From a spiritual perspective, Shayne learned his sewing techniques from his great grandmother and he will always be able to take those teachings with him wherever he goes. In this way, what he sews not only connects him to his grandmother but he also extends his grandmother's teachings to those who receive his work. In addition to the connections to his grandmother, Shayne feels a sense of connectedness and pride for the value of Navajo culture. In doing his work and creating new garment, he always has tied his beliefs into Navajo culture and history because that is how he creates his garments and designs. For these reasons, he is actually creating work that coincides with tradition - from old style traditional wear to contemporary and modern wear. Finally, he also points out that prayer is also something that you can do while you are in the midst of your sewing because that’ll help you so many ways. Prayers gives you more spirit and sets your mind in your current sewing task.
In conclusion, as a tailor or a seamstress, you impact both your own holistic well-being and that of the clients or recipients of the clothes you make. This makes perfect sense to me - I know how I feel when I put on a freshly pressed shirt made especially for me. It makes me stand just a few centimeters taller and feel just a bit more confident. We have come a long way since our days of loinclothes and rug dresses, but our clothing today and sewing of those clothes utilize many of those skills and techniques that help to reconnect us to our Dine holistic self. Thanks, Shayne, for all your insight! And stay tuned, blog readers, Miss Navajo will be hosting a skirt making workshop this summer as part of her Cultural Arts Holistic Well-Being Workshop Series :)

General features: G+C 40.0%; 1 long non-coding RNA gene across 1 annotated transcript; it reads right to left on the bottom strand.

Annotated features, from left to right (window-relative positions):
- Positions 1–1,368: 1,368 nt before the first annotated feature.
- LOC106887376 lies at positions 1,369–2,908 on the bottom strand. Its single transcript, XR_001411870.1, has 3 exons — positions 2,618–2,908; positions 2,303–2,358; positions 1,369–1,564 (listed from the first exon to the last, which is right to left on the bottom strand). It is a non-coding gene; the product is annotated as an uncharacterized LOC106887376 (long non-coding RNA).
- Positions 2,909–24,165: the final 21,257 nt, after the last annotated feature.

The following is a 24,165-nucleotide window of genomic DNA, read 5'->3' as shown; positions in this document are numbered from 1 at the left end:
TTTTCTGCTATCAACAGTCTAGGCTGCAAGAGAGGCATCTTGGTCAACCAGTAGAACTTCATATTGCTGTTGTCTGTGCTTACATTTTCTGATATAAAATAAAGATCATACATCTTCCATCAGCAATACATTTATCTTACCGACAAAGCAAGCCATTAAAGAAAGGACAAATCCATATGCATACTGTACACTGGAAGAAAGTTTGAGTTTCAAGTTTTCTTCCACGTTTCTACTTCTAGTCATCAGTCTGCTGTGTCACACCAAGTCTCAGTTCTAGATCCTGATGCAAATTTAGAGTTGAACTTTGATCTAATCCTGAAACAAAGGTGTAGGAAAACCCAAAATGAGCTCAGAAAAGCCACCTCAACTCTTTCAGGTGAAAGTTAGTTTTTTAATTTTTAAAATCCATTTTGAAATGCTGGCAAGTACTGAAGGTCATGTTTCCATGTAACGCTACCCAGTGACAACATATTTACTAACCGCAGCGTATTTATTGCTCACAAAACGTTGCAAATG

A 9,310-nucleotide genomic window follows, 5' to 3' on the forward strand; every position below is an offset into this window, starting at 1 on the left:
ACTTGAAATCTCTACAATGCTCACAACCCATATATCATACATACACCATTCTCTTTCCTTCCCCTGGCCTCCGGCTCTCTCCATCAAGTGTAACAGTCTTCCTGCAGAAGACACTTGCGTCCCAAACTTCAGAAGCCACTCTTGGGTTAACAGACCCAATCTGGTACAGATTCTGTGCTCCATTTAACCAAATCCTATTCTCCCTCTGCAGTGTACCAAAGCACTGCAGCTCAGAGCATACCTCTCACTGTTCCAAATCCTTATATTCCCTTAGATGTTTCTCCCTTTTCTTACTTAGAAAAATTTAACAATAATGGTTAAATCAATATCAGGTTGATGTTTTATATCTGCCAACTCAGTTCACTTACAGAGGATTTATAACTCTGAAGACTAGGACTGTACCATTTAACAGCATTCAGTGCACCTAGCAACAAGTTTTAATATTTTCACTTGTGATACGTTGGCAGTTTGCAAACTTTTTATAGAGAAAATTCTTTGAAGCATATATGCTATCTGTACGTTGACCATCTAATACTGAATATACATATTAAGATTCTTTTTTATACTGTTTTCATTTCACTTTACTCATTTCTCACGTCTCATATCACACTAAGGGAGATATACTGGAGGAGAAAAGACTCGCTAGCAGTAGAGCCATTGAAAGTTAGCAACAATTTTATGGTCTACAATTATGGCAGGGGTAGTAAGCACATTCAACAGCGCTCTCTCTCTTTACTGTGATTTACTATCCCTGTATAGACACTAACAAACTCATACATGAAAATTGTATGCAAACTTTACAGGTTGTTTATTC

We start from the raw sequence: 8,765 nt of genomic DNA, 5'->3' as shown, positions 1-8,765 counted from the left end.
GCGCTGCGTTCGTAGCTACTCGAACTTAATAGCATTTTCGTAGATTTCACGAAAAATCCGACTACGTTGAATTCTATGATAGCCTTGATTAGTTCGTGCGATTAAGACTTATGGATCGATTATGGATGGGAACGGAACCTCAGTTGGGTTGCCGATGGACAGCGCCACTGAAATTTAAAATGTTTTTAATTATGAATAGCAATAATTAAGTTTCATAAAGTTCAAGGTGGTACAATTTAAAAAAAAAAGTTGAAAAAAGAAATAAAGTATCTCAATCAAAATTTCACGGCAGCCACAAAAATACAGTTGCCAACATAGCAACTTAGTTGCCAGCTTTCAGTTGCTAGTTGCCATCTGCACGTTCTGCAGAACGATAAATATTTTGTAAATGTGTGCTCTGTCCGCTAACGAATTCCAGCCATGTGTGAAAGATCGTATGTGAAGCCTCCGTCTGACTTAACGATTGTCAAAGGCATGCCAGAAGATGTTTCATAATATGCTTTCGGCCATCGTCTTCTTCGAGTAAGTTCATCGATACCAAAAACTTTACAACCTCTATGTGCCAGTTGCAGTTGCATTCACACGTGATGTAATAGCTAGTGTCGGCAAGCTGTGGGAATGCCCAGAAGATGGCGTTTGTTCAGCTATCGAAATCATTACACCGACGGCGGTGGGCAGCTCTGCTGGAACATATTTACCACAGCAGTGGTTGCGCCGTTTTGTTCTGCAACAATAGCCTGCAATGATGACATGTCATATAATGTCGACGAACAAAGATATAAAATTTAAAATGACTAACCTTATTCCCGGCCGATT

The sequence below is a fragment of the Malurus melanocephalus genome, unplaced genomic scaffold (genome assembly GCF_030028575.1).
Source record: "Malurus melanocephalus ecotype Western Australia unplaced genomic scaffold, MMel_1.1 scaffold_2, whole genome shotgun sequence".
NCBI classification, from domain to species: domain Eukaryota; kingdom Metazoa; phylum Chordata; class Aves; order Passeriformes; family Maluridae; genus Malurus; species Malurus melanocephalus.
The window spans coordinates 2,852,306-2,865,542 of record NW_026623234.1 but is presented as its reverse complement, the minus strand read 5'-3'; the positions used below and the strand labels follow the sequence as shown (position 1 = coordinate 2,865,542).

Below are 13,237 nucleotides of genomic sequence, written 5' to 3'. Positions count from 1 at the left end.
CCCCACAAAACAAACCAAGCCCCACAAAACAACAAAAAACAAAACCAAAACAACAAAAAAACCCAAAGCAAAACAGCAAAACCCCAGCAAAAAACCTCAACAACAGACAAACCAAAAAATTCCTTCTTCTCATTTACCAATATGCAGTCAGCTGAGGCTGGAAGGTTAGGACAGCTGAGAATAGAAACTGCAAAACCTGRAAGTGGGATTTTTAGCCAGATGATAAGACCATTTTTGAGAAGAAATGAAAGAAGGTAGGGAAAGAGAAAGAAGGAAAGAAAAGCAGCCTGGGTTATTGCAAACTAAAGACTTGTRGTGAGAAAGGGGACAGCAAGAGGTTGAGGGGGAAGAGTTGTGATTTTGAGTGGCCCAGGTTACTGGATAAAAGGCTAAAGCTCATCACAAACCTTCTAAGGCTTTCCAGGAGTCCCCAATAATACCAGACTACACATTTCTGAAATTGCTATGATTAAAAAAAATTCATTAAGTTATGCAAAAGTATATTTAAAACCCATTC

If you are just now joining our blog series, please take some time to review some of the past Holistic Well-Being blogs from this 10 - week series!
Emerging Artisan, 2017-18 Cohort
One of my favorite experiences has been going to the Phoenix Heard Museum Indian Market. On the weekend of March 2, 3, & 4, I traveled with my peers to Phoenix. Although I have traveled to Phoenix a lot and even occasionally visited the museum, I had never really attended the Indian Market until this year. Around 1986 or 1987, when the market was in its infancy, I came to one of the first events that eventually became the Indian Market today. Back then, the event was very small and Native Americans did not have to pay admission to attend. So when we were told we were attending this year’s event, I was anxiously anticipating the event.